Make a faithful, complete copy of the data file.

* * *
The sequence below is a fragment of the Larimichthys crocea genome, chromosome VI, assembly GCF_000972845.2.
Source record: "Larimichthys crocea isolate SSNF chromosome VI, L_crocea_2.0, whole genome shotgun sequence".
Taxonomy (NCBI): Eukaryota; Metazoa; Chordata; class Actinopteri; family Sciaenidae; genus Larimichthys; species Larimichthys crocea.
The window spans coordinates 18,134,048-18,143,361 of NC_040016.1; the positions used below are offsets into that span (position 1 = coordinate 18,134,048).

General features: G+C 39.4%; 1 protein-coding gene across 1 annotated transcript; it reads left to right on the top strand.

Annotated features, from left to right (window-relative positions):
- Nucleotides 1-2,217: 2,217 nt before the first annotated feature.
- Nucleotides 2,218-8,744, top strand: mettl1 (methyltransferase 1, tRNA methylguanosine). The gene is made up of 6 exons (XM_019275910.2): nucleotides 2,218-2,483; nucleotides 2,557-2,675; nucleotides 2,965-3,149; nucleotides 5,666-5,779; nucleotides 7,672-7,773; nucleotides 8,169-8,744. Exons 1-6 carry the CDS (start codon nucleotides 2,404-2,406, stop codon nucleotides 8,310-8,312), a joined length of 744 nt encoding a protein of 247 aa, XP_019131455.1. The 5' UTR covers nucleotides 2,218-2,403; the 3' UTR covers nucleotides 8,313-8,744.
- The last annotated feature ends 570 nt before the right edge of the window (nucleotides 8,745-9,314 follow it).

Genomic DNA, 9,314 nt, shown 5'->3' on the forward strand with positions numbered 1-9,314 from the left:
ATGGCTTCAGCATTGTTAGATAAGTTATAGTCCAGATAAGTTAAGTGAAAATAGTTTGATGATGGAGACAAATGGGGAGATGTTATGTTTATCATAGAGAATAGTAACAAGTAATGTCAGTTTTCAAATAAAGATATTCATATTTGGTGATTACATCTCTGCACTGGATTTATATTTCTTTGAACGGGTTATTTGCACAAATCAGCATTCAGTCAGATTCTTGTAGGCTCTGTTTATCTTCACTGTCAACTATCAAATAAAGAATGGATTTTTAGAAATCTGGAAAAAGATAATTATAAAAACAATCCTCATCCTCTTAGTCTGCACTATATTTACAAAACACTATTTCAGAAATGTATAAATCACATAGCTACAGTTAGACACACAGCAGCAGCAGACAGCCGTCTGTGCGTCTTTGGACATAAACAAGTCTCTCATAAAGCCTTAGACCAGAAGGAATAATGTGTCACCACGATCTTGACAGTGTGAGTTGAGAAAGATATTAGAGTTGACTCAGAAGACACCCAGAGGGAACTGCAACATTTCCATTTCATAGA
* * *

The sequence below is a fragment of the Larimichthys crocea genome, chromosome VI, assembly GCF_000972845.2.
Source record: "Larimichthys crocea isolate SSNF chromosome VI, L_crocea_2.0, whole genome shotgun sequence".
Taxonomy (NCBI): Eukaryota; Metazoa; Chordata; class Actinopteri; family Sciaenidae; genus Larimichthys; species Larimichthys crocea.
The window spans coordinates 18,134,048-18,143,361 of NC_040016.1; the positions used below are offsets into that span (position 1 = coordinate 18,134,048).

General features: G+C 39.4%; 1 protein-coding gene across 1 annotated transcript; it reads left to right on the top strand.

Annotated features, from left to right (window-relative positions):
- Nucleotides 1-2,217: 2,217 nt before the first annotated feature.
- Nucleotides 2,218-8,744, top strand: mettl1 (methyltransferase 1, tRNA methylguanosine). The gene is made up of 6 exons (XM_019275910.2): nucleotides 2,218-2,483; nucleotides 2,557-2,675; nucleotides 2,965-3,149; nucleotides 5,666-5,779; nucleotides 7,672-7,773; nucleotides 8,169-8,744. Exons 1-6 carry the CDS (start codon nucleotides 2,404-2,406, stop codon nucleotides 8,310-8,312), a joined length of 744 nt encoding a protein of 247 aa, XP_019131455.1. The 5' UTR covers nucleotides 2,218-2,403; the 3' UTR covers nucleotides 8,313-8,744.
- The last annotated feature ends 570 nt before the right edge of the window (nucleotides 8,745-9,314 follow it).

Genomic DNA, 9,314 nt, shown 5'->3' on the forward strand with positions numbered 1-9,314 from the left:
ATGGCTTCAGCATTGTTAGATAAGTTATAGTCCAGATAAGTTAAGTGAAAATAGTTTGATGATGGAGACAAATGGGGAGATGTTATGTTTATCATAGAGAATAGTAACAAGTAATGTCAGTTTTCAAATAAAGATATTCATATTTGGTGATTACATCTCTGCACTGGATTTATATTTCTTTGAACGGGTTATTTGCACAAATCAGCATTCAGTCAGATTCTTGTAGGCTCTGTTTATCTTCACTGTCAACTATCAAATAAAGAATGGATTTTTAGAAATCTGGAAAAAGATAATTATAAAAACAATCCTCATCCTCTTAGTCTGCACTATATTTACAAAACACTATTTCAGAAATGTATAAATCACATAGCTACAGTTAGACACACAGCAGCAGCAGACAGCCGTCTGTGCGTCTTTGGACATAAACAAGTCTCTCATAAAGCCTTAGACCAGAAGGAATAATGTGTCACCACGATCTTGACAGTGTGAGTTGAGAAAGATATTAGAGTTGACTCAGAAGACACCCAGAGGGAACTGCAACATTTCCATTTCATAGA